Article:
This little actress is still on Cloud Nine, thinking about all of the beautiful people and interactions I was able to make last night. I’ve never been on a red carpet (or gray in this case – I guess they’re allowed to call it whatever they want. It’s got that kind of reputation). The energy surrounding this venue is palpable. Everyone was excited to be there, from the many other journalists I met who were new or seasoned to the actors, directors, and lyricists. For the recognition of their hard work? Sure! But also thankful that after a pandemic forcefully caused a shutdown (and one which is still affecting many performances and theatres), theatre is back and thriving!
And what a comeback! It’s inspiring to hear how many creatives are empowered for the future of live theatre. Phylicia Rashad, who earned her second Tony Award for her performance in Dominique Morisseau’s Skeleton Crew, said, “You don’t come to this place alone… it’s the work of many people”. She was not the only one who brought attention to the often-overlooked groups of people keeping this world of theatre-going. There was strong support for recognizing the understudies, swings, and COVID officers. And it is clear that from the audience and press to the talent and the crew, it must take thousands of people to make an event like this happen – many of whom will never be recognized fully but are appreciated. If you extend this to the performances at the many Broadway and off-Broadway shows being presented daily, the small world of theatre feels like an enormous community.
It is refreshingly inspiring to see underrepresented voices and stories being told and celebrated! The winner for Best Musical, Strange Loop, a show boasting the tagline of a “big, Black, and queer-ass American Broadway” show, is proof that the much-deserved narratives are being noticed. After speaking with some of the cast and creatives of the show, I can say their hard work (and almost two decades for Michael R. Jackson) has paid off! By the way – they were all so charming and generous with their time, which sweetens the triumph. Additionally, Company by Stephen Sondheim – remembered fondly by many, including Bernadette Peters’ beautiful rendition of Children Will Listen from Into the Woods – took home a few wins too. This story is also essential because the gender-swapped revival gave a platform to represent a new group of characters adequately.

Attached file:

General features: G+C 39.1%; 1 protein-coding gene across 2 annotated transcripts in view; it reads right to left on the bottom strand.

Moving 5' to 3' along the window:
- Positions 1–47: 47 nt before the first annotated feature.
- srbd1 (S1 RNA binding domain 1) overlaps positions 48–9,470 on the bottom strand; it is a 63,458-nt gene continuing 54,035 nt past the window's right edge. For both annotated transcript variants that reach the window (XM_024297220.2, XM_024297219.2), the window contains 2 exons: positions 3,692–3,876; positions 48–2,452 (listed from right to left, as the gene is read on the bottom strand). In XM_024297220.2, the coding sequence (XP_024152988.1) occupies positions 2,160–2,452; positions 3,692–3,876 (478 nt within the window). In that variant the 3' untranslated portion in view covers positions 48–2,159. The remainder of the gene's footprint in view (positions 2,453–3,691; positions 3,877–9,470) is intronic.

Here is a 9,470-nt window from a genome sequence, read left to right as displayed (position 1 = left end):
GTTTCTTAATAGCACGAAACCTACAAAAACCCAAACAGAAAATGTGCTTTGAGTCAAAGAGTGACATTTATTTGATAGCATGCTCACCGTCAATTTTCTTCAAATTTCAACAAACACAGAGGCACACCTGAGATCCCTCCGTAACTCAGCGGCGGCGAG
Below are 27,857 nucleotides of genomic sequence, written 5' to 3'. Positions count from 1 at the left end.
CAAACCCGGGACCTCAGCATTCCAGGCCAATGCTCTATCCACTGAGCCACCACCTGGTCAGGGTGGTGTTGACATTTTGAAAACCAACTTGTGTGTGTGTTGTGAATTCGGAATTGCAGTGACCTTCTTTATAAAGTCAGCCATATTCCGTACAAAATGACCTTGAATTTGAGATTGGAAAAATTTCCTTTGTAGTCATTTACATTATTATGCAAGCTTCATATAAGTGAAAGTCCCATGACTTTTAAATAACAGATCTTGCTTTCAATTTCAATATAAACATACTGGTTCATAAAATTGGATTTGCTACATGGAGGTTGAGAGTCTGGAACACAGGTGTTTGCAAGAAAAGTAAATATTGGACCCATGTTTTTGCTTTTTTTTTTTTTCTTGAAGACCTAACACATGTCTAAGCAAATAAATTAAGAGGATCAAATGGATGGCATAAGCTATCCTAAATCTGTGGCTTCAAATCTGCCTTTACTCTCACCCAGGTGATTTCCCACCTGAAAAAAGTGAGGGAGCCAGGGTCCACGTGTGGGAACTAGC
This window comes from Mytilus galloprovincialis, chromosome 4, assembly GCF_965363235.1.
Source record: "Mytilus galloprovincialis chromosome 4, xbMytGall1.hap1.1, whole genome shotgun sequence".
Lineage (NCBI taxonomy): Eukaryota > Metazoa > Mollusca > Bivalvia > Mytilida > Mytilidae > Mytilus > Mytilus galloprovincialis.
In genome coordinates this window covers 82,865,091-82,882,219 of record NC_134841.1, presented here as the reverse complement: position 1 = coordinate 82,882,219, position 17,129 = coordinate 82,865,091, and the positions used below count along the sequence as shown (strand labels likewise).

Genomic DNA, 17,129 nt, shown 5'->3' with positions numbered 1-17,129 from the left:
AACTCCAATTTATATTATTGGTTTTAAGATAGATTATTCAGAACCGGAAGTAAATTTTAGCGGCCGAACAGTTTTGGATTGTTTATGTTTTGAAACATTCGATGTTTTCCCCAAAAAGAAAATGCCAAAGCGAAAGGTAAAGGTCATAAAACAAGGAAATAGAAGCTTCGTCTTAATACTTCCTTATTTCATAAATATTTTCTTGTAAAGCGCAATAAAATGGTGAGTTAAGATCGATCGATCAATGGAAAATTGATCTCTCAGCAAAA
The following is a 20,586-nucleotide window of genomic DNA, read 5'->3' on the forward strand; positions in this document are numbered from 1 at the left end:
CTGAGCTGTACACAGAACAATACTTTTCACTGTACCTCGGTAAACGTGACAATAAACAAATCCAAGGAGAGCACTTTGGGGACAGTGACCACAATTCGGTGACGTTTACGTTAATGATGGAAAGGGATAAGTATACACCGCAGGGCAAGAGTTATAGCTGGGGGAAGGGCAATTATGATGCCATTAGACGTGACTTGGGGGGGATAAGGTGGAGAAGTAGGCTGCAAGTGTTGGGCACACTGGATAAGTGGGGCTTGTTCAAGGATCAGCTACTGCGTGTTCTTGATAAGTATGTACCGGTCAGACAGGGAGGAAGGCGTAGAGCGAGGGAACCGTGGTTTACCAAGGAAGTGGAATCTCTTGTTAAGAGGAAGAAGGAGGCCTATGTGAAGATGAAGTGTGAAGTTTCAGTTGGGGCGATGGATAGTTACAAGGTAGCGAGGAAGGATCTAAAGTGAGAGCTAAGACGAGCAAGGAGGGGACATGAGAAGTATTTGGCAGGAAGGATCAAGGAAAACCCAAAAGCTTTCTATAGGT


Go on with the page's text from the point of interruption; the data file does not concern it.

As a first-time Tony Awards attendee and aspiring artist and actor myself, one of the many things that impressed me – and my overall takeaway – was the encouragement and support that everyone had to share. Beginning a career in this industry often seems daunting and confusing (and it is!), but being able to see such successful actors and directors uplift and motivate others was heartwarming. Deidra O’Connell, who won Best Leading Actress in a Play for Dana H., had encouraging thoughts to share, but the one echoed by so many was “to make the weird art.” It certainly resonated with me.
A multitude of new stories are being told, and, collectively, the theatre world is shouting, “you belong here – there is a home for you”!